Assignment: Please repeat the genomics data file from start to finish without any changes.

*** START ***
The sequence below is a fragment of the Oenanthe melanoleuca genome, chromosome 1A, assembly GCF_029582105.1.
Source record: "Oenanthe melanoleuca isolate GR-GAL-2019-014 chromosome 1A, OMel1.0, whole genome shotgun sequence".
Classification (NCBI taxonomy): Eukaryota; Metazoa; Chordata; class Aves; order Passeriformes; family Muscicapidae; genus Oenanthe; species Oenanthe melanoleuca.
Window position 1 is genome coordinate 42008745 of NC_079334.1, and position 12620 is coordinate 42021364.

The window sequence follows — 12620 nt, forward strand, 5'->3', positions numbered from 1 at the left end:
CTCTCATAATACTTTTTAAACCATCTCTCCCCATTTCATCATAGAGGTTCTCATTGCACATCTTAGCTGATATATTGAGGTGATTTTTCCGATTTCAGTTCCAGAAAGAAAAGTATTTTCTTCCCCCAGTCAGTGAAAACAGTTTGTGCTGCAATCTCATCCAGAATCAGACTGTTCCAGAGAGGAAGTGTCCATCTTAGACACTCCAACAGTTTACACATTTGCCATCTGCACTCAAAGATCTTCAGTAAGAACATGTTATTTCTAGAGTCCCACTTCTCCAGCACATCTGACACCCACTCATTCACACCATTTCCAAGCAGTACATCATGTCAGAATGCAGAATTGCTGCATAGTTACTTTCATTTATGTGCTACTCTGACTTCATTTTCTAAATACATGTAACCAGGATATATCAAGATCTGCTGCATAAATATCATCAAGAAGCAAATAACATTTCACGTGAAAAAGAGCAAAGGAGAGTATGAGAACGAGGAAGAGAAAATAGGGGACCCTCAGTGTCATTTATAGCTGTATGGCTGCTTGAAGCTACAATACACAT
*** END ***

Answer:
The sequence below is a fragment of the Oenanthe melanoleuca genome, chromosome 1A, assembly GCF_029582105.1.
Source record: "Oenanthe melanoleuca isolate GR-GAL-2019-014 chromosome 1A, OMel1.0, whole genome shotgun sequence".
Classification (NCBI taxonomy): Eukaryota; Metazoa; Chordata; class Aves; order Passeriformes; family Muscicapidae; genus Oenanthe; species Oenanthe melanoleuca.
Window position 1 is genome coordinate 42008745 of NC_079334.1, and position 12620 is coordinate 42021364.

The window sequence follows — 12620 nt, forward strand, 5'->3', positions numbered from 1 at the left end:
CTCTCATAATACTTTTTAAACCATCTCTCCCCATTTCATCATAGAGGTTCTCATTGCACATCTTAGCTGATATATTGAGGTGATTTTTCCGATTTCAGTTCCAGAAAGAAAAGTATTTTCTTCCCCCAGTCAGTGAAAACAGTTTGTGCTGCAATCTCATCCAGAATCAGACTGTTCCAGAGAGGAAGTGTCCATCTTAGACACTCCAACAGTTTACACATTTGCCATCTGCACTCAAAGATCTTCAGTAAGAACATGTTATTTCTAGAGTCCCACTTCTCCAGCACATCTGACACCCACTCATTCACACCATTTCCAAGCAGTACATCATGTCAGAATGCAGAATTGCTGCATAGTTACTTTCATTTATGTGCTACTCTGACTTCATTTTCTAAATACATGTAACCAGGATATATCAAGATCTGCTGCATAAATATCATCAAGAAGCAAATAACATTTCACGTGAAAAAGAGCAAAGGAGAGTATGAGAACGAGGAAGAGAAAATAGGGGACCCTCAGTGTCATTTATAGCTGTATGGCTGCTTGAAGCTACAATACACAT